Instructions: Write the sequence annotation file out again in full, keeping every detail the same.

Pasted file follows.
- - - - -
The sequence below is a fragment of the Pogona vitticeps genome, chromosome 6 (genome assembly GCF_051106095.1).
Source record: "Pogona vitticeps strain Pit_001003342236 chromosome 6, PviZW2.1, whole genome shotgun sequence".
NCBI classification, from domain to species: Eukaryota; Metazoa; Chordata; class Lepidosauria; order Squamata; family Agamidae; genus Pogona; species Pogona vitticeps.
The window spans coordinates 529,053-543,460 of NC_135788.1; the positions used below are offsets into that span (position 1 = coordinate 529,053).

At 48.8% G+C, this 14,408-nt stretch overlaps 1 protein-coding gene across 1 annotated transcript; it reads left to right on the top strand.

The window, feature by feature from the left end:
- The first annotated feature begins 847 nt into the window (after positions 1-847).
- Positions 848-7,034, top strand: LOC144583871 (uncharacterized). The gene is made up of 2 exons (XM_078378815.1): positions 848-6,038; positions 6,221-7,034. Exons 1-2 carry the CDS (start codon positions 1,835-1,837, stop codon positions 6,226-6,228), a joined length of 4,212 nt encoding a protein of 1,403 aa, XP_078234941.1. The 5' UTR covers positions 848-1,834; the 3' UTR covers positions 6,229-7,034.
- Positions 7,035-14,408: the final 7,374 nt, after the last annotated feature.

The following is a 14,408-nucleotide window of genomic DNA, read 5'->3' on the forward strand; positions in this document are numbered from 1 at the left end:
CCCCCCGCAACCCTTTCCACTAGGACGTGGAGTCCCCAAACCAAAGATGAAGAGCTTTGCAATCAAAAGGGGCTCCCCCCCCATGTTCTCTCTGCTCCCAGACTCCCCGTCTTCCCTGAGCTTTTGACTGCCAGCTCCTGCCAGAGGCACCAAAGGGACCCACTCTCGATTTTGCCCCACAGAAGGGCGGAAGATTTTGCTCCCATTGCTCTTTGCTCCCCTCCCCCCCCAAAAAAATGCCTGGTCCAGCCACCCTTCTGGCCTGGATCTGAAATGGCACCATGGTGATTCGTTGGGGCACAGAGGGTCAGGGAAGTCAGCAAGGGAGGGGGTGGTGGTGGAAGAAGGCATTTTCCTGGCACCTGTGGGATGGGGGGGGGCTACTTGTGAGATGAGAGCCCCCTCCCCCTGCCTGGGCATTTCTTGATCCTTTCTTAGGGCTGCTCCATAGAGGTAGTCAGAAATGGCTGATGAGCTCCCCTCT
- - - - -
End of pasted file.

The sequence below is a fragment of the Pogona vitticeps genome, chromosome 6 (genome assembly GCF_051106095.1).
Source record: "Pogona vitticeps strain Pit_001003342236 chromosome 6, PviZW2.1, whole genome shotgun sequence".
NCBI classification, from domain to species: Eukaryota; Metazoa; Chordata; class Lepidosauria; order Squamata; family Agamidae; genus Pogona; species Pogona vitticeps.
The window spans coordinates 529,053-543,460 of NC_135788.1; the positions used below are offsets into that span (position 1 = coordinate 529,053).

At 48.8% G+C, this 14,408-nt stretch overlaps 1 protein-coding gene across 1 annotated transcript; it reads left to right on the top strand.

The window, feature by feature from the left end:
- The first annotated feature begins 847 nt into the window (after positions 1-847).
- Positions 848-7,034, top strand: LOC144583871 (uncharacterized). The gene is made up of 2 exons (XM_078378815.1): positions 848-6,038; positions 6,221-7,034. Exons 1-2 carry the CDS (start codon positions 1,835-1,837, stop codon positions 6,226-6,228), a joined length of 4,212 nt encoding a protein of 1,403 aa, XP_078234941.1. The 5' UTR covers positions 848-1,834; the 3' UTR covers positions 6,229-7,034.
- Positions 7,035-14,408: the final 7,374 nt, after the last annotated feature.

The following is a 14,408-nucleotide window of genomic DNA, read 5'->3' on the forward strand; positions in this document are numbered from 1 at the left end:
CCCCCCGCAACCCTTTCCACTAGGACGTGGAGTCCCCAAACCAAAGATGAAGAGCTTTGCAATCAAAAGGGGCTCCCCCCCCATGTTCTCTCTGCTCCCAGACTCCCCGTCTTCCCTGAGCTTTTGACTGCCAGCTCCTGCCAGAGGCACCAAAGGGACCCACTCTCGATTTTGCCCCACAGAAGGGCGGAAGATTTTGCTCCCATTGCTCTTTGCTCCCCTCCCCCCCCAAAAAAATGCCTGGTCCAGCCACCCTTCTGGCCTGGATCTGAAATGGCACCATGGTGATTCGTTGGGGCACAGAGGGTCAGGGAAGTCAGCAAGGGAGGGGGTGGTGGTGGAAGAAGGCATTTTCCTGGCACCTGTGGGATGGGGGGGGGCTACTTGTGAGATGAGAGCCCCCTCCCCCTGCCTGGGCATTTCTTGATCCTTTCTTAGGGCTGCTCCATAGAGGTAGTCAGAAATGGCTGATGAGCTCCCCTCT